React Native Nuggets — episode #02
or: testing, testing, testing
Being a complete newbie, I banged my head many times into many walls throughout the long journey that took me where I am now — and a few times I felt the need to write down the error, the solution, the trick or the workaround that helped me.
What you’ll find in this series is the list of all these small bits of knowledge, with the hope that at least once, to someone, one of them may be helpful to you reader 🤓
Nugget #4: always test on both platforms
Put aside some rare cases when you need React Native to ex. release on just iOS, or maybe to create an add-on for an existing native application, the chances are that you are using this fantastic framework to write code once and deploy for both markets.
When I started, I was pretty confident that the incredible power of React Native would create, from my code, the same result for both platforms: Oh what a sweet summer child hope I had. As soon as you move up with the complexity, you may find that the same code can create very different results depending on the platform (ex. react-navigation): to avoid situations where you run
run-ios and end up saying way too many “hey what?! it wasn’t doing that on Android!”, try saving (at least!) one hour per week to run your app on the platform you don’t use daily for testing.
Nugget #5: test both development & production releases
Ok, this may be a bit cryptic (or even wrong, you’ll tell me): but, basically, a while back I was coding a page where the user could set up the classic starting and ending date&time for an appointment. I was using the standard JS Date object, and, even if the logic wasn’t the best ever, the app was working just fine while I was developing on my “Android test device”.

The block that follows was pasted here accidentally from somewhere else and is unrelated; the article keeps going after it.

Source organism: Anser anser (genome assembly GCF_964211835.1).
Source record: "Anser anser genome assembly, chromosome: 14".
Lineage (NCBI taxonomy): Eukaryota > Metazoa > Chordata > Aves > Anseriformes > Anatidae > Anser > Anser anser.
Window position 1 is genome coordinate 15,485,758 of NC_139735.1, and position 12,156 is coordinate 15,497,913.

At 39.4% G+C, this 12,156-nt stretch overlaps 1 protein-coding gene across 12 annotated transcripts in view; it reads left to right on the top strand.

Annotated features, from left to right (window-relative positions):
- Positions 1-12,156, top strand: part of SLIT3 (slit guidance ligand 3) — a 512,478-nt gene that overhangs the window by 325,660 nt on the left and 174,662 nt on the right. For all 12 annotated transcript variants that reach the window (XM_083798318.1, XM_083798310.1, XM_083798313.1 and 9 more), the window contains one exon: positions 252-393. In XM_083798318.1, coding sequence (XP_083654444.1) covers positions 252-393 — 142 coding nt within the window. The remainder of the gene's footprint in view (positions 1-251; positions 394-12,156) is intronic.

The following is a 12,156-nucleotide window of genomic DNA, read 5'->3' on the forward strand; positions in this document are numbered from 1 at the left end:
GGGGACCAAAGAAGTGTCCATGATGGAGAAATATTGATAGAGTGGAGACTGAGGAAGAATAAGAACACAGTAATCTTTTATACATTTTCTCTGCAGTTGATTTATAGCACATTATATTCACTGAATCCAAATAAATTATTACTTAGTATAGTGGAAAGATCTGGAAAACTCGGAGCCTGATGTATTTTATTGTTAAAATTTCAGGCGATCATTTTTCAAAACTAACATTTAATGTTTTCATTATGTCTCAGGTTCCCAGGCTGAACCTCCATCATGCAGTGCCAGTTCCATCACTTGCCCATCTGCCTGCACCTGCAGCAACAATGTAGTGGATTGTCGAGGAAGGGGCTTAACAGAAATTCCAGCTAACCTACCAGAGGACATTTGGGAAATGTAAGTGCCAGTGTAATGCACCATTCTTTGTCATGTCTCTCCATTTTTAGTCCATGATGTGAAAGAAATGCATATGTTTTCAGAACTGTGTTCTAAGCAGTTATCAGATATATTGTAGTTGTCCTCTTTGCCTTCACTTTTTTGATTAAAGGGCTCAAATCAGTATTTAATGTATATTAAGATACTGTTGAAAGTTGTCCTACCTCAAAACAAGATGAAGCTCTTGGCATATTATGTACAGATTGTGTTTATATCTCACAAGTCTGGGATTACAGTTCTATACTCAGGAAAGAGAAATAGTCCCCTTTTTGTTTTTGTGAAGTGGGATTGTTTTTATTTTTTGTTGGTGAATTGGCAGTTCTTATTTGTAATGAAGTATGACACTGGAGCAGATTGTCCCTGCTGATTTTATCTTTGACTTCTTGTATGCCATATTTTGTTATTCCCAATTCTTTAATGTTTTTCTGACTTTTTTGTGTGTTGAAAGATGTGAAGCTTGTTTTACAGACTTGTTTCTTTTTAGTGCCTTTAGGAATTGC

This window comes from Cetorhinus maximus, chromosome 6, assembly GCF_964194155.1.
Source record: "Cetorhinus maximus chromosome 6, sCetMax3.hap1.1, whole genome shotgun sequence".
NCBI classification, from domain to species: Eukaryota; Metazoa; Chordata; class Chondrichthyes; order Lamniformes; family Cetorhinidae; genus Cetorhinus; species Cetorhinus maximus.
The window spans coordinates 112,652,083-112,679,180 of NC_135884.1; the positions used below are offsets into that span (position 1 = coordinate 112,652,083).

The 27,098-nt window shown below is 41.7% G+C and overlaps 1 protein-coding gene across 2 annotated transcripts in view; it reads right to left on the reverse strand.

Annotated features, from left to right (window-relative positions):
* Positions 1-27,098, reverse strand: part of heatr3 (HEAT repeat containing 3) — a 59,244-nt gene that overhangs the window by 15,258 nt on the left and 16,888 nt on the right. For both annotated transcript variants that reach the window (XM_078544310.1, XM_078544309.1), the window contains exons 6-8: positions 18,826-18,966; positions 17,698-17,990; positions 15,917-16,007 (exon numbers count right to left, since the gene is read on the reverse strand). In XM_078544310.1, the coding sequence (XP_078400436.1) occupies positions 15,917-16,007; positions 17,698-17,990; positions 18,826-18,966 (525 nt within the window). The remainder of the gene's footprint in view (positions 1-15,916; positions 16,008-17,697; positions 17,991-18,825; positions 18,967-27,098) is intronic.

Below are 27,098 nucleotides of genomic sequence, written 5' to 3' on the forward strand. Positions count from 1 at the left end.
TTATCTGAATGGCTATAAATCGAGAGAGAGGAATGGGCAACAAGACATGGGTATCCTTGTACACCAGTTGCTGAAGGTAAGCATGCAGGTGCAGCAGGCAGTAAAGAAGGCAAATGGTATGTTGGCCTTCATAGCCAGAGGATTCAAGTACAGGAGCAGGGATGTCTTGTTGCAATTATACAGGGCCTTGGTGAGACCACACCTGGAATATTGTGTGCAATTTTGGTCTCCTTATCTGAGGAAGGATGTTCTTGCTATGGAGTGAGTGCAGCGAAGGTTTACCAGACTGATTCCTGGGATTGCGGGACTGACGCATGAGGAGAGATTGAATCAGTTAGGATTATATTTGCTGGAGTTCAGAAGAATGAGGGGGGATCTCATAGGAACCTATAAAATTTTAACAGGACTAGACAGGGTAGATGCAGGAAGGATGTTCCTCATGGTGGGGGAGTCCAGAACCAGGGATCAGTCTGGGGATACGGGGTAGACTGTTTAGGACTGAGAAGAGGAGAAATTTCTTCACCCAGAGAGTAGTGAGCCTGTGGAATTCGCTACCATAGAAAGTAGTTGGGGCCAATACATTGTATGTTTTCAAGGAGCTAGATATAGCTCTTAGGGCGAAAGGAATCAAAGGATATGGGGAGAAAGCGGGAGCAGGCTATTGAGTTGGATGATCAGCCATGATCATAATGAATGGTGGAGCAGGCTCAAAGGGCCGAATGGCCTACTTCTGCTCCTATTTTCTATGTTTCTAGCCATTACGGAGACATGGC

So, without thinking about it too much, I generated the release version and uploaded it to the alpha stage of the Google Play Store, to have some users try it out; result? 💥CRASHES EVERYWHERE💥
Turns out that — from my understanding — the version of the JS built-in for the develop version was slightly different from the version in release, in a way that what I was doing in the code was accepted by the develop version, while in the release version it was crashing the app.
So, the bottom line is: always test yourself both versions, don’t fall into the trap of “well it works on dev” — it will save your reputation with that pesky client soooo many times 😎
And, bonus side-nugget: always use moment.js when handling date & times— you’ll thank me later.
Nugget #6: Buy a cheap Android phone for testing
Since the overall “theme” of this episode is testing, here my last advice on this argument: find a cheap sub-150£/€/$ Android phone, buy it and use that for the classic
react-native run-android command.
When developing, using iOS simulator is ok (mainly because it’s fairly complex to get it to run on an iPhone) — but most of your users will probably not use a top-notch spec heavy iPhone 7 plus or a Galaxy S8, which both have probably the same “power” as the laptop I’m using to write this article. They will have an aged phone with a small screen and without all the tweaks and apps you have installed on your device: it is fitting for you to get an idea by yourself of how your app will perform in that situation.
Moreover, it will save you the pain of figuring out why the google-analytics lib you had to code last week keeps throwing error… just to realise it was because of that system wide adBlocker you installed on your personal custom kernel rooted device 🤖
Did you already knew all of this? Do you have any nugget you’d like to share? Let me know in the comments, I’m always looking forward hearing fellow developers’ opinions!
I have ~20 nuggets left in my journal, so I’ll be writing this series for ~5 more articles, consider following me here or on Twitter to be updated on next episodes.
And, as always,
Happy coding! 🤖